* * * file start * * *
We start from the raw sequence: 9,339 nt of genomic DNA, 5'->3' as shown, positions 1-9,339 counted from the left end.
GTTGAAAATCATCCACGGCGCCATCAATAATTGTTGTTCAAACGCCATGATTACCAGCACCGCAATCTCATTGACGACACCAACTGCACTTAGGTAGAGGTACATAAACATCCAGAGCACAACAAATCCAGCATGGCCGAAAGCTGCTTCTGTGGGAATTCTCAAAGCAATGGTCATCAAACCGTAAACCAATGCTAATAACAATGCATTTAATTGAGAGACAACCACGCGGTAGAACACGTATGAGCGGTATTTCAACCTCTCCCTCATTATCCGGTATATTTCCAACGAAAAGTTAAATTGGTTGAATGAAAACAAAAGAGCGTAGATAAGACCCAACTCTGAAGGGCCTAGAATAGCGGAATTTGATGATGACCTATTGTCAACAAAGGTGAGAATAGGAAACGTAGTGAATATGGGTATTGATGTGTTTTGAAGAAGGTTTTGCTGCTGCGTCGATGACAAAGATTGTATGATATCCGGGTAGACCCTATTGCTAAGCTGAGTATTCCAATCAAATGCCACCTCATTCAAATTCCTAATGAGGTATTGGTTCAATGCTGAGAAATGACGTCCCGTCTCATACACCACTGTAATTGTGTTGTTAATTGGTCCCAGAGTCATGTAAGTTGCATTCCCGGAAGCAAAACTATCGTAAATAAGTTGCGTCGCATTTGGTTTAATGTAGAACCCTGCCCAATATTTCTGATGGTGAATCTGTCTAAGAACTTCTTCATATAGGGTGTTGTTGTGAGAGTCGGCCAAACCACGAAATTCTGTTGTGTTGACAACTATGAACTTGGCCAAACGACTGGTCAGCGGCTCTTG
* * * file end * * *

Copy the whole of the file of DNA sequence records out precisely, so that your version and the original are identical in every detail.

We start from the raw sequence: 9,339 nt of genomic DNA, 5'->3' as shown, positions 1-9,339 counted from the left end.
GTTGAAAATCATCCACGGCGCCATCAATAATTGTTGTTCAAACGCCATGATTACCAGCACCGCAATCTCATTGACGACACCAACTGCACTTAGGTAGAGGTACATAAACATCCAGAGCACAACAAATCCAGCATGGCCGAAAGCTGCTTCTGTGGGAATTCTCAAAGCAATGGTCATCAAACCGTAAACCAATGCTAATAACAATGCATTTAATTGAGAGACAACCACGCGGTAGAACACGTATGAGCGGTATTTCAACCTCTCCCTCATTATCCGGTATATTTCCAACGAAAAGTTAAATTGGTTGAATGAAAACAAAAGAGCGTAGATAAGACCCAACTCTGAAGGGCCTAGAATAGCGGAATTTGATGATGACCTATTGTCAACAAAGGTGAGAATAGGAAACGTAGTGAATATGGGTATTGATGTGTTTTGAAGAAGGTTTTGCTGCTGCGTCGATGACAAAGATTGTATGATATCCGGGTAGACCCTATTGCTAAGCTGAGTATTCCAATCAAATGCCACCTCATTCAAATTCCTAATGAGGTATTGGTTCAATGCTGAGAAATGACGTCCCGTCTCATACACCACTGTAATTGTGTTGTTAATTGGTCCCAGAGTCATGTAAGTTGCATTCCCGGAAGCAAAACTATCGTAAATAAGTTGCGTCGCATTTGGTTTAATGTAGAACCCTGCCCAATATTTCTGATGGTGAATCTGTCTAAGAACTTCTTCATATAGGGTGTTGTTGTGAGAGTCGGCCAAACCACGAAATTCTGTTGTGTTGACAACTATGAACTTGGCCAAACGACTGGTCAGCGGCTCTTG